It is an improbable shtick the kid has created for himself, pantomiming to a run-of-the-mill Journey song in the eighth inning of Dodgers games — a manic, bug-eyed performance that has captured the hearts of Dodgers fans in this, the summer of their discontent.
Ladies and gentlemen, now batting ... Jameson Moss.
"I started out big and bold at first," he says. "Then this woman, this fan, came by and said, 'I love what you do, but you should start small and build to it.'"
So ever since, that's what Moss has been doing, performing to "Don't Stop Believin'" and becoming a feel-good phenomenon in a season that has gone on and on and on and on.
The 19-year-old Santa Monica college student is not there for every game. But when he is, the DodgerVision camera crew seeks him out, hooks him up with some ear buds so that he's in sync with the three-second delay on the big screen, and away they go.
Is he an actor? Of course.
Is he paid? No, but the Dodgers do throw some freebie tickets his way now and then.
Is he famous?
"I was at an In-N-Out Burger the other day and the guy goes, 'Hey, aren't you the dancing dude at the Dodger games?' " Moss says.
Fame comes in some funny packages sometimes, and the fact that the camera discovered Moss in the loge section, most often in season seats that his family splits three ways, seems sort of remarkable. At least till you see the quivering, impossible-to-ignore performance in person — one part Belushi, one part rally monkey.
"He's really kind of shy," his mother, Kelly, says.
Sure, Mom, whatever you say.
As noted, Moss starts small — almost reluctantly — looking at the camera skeptically with his puppy dog eyes. As the song progresses, he becomes more animated, making the song (and the crowd) come alive through a series of gestures and hand movements.
Part of what makes it so effective is that Moss plays it so straight, pretending to take the whole thing very seriously.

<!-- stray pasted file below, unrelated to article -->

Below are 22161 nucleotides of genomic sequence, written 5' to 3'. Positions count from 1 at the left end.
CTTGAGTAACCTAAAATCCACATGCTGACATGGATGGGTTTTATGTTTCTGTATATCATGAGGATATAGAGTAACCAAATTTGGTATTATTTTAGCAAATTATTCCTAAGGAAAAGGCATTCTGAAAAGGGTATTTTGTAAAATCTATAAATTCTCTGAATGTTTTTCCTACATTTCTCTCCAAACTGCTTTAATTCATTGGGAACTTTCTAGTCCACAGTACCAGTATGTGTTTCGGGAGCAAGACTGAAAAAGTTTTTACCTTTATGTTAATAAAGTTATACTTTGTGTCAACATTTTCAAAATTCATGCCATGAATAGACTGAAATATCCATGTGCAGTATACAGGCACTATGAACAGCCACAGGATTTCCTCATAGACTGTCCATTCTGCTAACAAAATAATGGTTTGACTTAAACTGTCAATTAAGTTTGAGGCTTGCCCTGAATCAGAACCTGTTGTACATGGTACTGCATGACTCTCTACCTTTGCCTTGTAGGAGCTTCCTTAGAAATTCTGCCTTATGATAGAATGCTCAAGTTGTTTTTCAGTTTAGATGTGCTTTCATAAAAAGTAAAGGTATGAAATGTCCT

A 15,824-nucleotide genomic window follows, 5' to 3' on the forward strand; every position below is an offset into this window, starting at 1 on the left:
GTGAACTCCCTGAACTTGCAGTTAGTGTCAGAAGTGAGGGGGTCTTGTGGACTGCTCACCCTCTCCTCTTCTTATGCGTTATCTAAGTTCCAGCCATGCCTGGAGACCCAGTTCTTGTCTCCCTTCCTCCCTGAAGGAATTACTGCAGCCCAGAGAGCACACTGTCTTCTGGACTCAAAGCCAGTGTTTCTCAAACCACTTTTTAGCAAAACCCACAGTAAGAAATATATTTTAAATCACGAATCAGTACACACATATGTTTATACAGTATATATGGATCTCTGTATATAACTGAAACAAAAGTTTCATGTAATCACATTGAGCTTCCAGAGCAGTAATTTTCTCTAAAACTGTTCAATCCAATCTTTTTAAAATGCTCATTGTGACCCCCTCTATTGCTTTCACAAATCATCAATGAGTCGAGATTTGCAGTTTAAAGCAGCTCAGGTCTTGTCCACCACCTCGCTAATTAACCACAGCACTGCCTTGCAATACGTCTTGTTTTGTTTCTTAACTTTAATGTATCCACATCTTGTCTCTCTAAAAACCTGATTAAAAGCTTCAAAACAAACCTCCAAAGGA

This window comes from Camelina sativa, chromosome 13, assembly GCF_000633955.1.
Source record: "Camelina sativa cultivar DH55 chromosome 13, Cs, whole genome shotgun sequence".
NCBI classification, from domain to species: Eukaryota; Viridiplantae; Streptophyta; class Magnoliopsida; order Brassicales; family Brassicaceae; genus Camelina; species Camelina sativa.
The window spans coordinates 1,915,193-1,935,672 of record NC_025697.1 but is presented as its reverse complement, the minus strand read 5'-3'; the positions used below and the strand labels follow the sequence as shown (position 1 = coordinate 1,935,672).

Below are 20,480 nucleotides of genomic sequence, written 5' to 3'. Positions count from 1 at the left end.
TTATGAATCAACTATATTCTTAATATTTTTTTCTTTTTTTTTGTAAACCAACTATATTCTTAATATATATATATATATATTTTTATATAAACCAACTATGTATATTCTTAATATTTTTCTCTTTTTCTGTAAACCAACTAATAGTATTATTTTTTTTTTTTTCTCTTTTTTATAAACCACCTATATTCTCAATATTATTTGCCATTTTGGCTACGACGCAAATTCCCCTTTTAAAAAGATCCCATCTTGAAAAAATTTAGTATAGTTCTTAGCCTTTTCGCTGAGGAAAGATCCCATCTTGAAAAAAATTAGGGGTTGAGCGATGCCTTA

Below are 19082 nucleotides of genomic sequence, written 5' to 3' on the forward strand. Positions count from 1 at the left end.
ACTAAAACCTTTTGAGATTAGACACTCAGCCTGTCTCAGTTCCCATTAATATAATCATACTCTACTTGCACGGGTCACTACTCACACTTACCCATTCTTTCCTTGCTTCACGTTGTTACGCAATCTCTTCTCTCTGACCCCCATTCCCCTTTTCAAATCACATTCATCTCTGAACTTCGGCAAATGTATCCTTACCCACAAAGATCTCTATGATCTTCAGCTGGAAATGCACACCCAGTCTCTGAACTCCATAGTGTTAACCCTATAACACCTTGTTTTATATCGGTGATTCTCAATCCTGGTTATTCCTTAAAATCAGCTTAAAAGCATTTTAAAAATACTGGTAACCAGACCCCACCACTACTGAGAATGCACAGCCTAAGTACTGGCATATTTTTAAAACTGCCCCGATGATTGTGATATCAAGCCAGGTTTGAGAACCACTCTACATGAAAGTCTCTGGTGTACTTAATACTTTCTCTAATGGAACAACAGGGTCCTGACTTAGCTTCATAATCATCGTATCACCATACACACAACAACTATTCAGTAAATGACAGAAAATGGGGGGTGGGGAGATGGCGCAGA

Two minutes in, Moss is pleading to the baseball gods for help as the entire crowd laughs and applauds.
Don't stop believin',
Hold on to the feeeeeeeelin' ...
"I did it as an audition piece for a major casting call for Disney," Moss says. "So when it happened to come on one night at the stadium, I was ready."
It all started late last summer and has been building since. Before and after his bit, spectators stop by to shake his hand or get a picture taken. Moss is gracious with all of them.
"The guys who come up to him are the guys I grew up with — the cops, the firemen, the everyday people," his mother says. "The people who work hard, the family men, they're the ones who appreciate him the most."
In person, the wild-haired young man is well-spoken and polite. He is still trying to figure out exactly where to go with his life and hopes to transfer to UCLA, USC or Cal State Northridge to pursue either acting or the music business. It'll be entertainment related, that's a lock.
"I'm out here for the industry as a whole," says Moss, who grew up in Atlanta and moved here with his family four years ago. "Whether it's behind the camera, or in front of the camera.
"I love making people happy. Whether it's a smile, a hug or a laugh, I just love making people happy."
Moss has done a fair bit of acting — a couple of national commercials, a " Hannah Montana" appearance and a role in the upcoming feature "Easy A."
For now though, his biggest gig is this summer stock performance at Dodger Stadium, a jittery-wonderful one-man show.
And though he has more going on than many 19-year-olds, including charity work for the Tug McGraw Foundation, his greatest gift may be the desire to just be one of us — at least for now.
"I'm a die-hard fan," he says. "I like to go out, have some nachos, a Dodger dog and just be a part of it all.
"I'm an average Joe," he says.
Yeah, kid. So was DiMaggio.
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